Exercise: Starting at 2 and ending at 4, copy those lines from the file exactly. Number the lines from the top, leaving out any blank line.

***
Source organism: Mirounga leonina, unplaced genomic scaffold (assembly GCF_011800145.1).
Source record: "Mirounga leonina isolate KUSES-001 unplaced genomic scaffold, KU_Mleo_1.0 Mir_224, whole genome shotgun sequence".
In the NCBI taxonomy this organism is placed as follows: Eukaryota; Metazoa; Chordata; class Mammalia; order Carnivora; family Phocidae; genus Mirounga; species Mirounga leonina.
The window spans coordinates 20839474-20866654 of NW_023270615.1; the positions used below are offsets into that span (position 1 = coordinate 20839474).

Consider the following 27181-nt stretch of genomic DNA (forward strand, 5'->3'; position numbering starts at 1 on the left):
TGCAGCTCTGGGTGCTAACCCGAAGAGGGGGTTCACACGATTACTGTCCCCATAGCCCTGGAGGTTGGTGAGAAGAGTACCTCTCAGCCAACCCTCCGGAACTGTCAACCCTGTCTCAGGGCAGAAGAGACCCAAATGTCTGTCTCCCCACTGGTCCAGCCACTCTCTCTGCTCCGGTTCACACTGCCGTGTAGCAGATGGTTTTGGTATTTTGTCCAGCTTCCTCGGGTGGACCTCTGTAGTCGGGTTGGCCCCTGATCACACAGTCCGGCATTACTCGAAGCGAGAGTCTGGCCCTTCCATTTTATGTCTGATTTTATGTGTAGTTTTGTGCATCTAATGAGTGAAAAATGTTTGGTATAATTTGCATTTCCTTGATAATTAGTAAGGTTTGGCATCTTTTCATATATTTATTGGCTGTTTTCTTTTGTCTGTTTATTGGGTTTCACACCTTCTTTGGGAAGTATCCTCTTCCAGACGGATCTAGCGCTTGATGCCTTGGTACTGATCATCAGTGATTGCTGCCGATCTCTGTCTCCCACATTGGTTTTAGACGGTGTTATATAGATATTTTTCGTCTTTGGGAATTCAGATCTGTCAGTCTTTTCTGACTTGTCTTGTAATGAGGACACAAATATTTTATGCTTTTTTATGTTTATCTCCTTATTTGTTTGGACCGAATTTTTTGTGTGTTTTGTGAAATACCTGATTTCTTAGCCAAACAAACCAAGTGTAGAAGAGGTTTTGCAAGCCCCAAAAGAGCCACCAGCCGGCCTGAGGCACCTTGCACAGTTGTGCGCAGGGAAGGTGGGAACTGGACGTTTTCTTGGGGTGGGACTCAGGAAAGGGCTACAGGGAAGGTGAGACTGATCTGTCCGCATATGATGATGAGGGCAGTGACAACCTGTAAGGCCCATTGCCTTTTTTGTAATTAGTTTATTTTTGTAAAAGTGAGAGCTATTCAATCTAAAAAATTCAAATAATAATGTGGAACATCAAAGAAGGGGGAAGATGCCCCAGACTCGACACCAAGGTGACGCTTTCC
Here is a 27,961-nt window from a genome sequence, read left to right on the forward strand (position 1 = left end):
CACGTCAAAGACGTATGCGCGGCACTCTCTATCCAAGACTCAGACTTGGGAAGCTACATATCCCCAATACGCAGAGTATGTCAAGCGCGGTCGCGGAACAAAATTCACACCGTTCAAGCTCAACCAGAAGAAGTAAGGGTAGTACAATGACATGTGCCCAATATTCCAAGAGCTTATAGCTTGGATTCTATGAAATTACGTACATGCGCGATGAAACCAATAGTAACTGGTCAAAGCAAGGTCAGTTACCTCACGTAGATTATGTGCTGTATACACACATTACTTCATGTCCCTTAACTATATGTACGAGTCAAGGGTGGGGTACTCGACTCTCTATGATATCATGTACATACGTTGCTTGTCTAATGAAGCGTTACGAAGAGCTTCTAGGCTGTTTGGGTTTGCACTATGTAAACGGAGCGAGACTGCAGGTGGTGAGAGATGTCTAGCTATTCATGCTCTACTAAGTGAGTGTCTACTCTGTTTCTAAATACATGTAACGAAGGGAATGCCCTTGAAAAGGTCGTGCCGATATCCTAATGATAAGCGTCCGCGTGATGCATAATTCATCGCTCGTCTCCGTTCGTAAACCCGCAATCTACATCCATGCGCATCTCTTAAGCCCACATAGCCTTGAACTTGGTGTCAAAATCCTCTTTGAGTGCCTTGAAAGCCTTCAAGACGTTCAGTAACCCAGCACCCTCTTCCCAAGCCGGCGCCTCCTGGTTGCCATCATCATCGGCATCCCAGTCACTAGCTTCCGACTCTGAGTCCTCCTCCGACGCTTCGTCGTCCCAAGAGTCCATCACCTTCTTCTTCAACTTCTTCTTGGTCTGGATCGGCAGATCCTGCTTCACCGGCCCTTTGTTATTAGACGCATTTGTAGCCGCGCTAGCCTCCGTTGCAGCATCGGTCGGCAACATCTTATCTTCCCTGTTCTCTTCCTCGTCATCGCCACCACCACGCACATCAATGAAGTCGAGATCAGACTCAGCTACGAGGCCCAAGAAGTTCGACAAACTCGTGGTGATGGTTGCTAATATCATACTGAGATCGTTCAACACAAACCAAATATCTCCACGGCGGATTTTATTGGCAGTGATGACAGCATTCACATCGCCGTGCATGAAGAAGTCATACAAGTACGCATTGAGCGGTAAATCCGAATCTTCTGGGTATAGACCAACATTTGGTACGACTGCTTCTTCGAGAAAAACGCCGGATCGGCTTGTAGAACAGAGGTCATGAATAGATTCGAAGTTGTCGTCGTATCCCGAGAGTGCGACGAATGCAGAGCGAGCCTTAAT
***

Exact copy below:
Source record: "Mirounga leonina isolate KUSES-001 unplaced genomic scaffold, KU_Mleo_1.0 Mir_224, whole genome shotgun sequence".
In the NCBI taxonomy this organism is placed as follows: Eukaryota; Metazoa; Chordata; class Mammalia; order Carnivora; family Phocidae; genus Mirounga; species Mirounga leonina.
The window spans coordinates 20839474-20866654 of NW_023270615.1; the positions used below are offsets into that span (position 1 = coordinate 20839474).